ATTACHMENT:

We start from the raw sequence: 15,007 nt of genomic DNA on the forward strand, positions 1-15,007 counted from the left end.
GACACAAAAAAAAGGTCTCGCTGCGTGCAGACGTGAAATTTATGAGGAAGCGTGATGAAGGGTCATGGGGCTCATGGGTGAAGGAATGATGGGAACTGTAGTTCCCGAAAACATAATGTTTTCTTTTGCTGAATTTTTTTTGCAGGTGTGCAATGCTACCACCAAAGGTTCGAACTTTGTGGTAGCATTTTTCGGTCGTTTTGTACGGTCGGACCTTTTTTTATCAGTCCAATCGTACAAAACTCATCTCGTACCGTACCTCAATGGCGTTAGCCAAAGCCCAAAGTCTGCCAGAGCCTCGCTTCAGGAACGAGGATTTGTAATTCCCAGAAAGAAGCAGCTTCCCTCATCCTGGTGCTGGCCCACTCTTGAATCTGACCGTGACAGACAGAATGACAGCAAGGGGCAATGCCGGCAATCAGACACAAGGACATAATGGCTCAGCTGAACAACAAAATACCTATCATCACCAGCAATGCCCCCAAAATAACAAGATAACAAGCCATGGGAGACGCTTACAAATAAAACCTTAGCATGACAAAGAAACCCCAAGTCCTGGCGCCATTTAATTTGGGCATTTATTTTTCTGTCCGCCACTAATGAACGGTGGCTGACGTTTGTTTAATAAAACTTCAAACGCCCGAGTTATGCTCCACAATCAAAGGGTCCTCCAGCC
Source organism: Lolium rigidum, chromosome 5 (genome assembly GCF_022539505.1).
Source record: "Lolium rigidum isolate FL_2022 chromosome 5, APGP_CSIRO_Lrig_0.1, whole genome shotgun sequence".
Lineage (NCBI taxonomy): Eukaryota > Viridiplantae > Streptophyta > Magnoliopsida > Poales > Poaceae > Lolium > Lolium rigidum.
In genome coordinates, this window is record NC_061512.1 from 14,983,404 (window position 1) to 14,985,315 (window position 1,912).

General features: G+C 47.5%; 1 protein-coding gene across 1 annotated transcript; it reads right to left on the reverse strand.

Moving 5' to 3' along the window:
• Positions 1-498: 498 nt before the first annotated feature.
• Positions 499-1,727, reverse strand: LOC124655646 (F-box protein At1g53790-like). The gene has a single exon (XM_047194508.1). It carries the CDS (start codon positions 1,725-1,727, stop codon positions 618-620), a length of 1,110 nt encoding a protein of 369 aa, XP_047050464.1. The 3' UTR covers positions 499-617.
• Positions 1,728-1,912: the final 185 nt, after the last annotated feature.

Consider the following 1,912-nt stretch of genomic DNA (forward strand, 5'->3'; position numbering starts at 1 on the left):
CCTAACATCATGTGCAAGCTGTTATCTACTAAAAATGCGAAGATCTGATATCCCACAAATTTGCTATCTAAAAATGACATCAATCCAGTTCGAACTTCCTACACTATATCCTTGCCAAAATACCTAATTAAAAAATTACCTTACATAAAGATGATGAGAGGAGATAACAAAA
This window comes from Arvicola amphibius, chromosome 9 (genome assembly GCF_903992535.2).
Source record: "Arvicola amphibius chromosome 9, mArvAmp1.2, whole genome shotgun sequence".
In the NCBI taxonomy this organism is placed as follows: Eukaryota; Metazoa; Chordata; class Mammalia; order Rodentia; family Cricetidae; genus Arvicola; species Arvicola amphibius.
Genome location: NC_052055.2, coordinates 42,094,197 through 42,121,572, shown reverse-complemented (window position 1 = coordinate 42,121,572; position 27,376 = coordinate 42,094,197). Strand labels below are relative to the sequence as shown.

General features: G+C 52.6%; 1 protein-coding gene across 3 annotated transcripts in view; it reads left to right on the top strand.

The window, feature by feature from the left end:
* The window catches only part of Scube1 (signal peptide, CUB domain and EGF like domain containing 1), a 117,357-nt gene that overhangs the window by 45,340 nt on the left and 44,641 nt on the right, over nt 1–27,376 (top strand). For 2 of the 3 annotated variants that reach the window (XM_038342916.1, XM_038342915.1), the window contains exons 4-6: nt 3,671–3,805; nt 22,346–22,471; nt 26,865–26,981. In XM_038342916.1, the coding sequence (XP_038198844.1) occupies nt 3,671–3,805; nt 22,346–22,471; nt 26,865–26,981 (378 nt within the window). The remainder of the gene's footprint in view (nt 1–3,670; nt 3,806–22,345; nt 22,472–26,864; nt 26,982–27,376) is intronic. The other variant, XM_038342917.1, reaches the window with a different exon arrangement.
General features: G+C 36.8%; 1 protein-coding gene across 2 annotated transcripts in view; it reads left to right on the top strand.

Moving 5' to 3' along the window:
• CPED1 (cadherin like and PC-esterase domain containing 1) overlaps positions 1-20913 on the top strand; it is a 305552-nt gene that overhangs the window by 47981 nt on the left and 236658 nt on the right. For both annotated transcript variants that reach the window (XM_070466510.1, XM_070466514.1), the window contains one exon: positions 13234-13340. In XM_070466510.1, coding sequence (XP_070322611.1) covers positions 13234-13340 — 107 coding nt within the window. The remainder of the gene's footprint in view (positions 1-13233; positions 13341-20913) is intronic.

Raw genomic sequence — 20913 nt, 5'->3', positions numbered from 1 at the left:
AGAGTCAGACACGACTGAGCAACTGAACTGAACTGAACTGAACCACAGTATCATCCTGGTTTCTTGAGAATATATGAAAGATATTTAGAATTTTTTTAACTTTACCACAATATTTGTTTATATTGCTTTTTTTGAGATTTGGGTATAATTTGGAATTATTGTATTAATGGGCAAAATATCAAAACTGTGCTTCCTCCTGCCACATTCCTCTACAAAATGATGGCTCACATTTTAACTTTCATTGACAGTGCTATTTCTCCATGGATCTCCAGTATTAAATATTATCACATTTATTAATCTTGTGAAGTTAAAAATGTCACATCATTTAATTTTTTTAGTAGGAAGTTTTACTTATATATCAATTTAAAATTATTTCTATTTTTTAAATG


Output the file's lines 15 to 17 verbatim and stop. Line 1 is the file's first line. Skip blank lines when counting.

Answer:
Source record: "Arvicola amphibius chromosome 9, mArvAmp1.2, whole genome shotgun sequence".
In the NCBI taxonomy this organism is placed as follows: Eukaryota; Metazoa; Chordata; class Mammalia; order Rodentia; family Cricetidae; genus Arvicola; species Arvicola amphibius.
Genome location: NC_052055.2, coordinates 42,094,197 through 42,121,572, shown reverse-complemented (window position 1 = coordinate 42,121,572; position 27,376 = coordinate 42,094,197). Strand labels below are relative to the sequence as shown.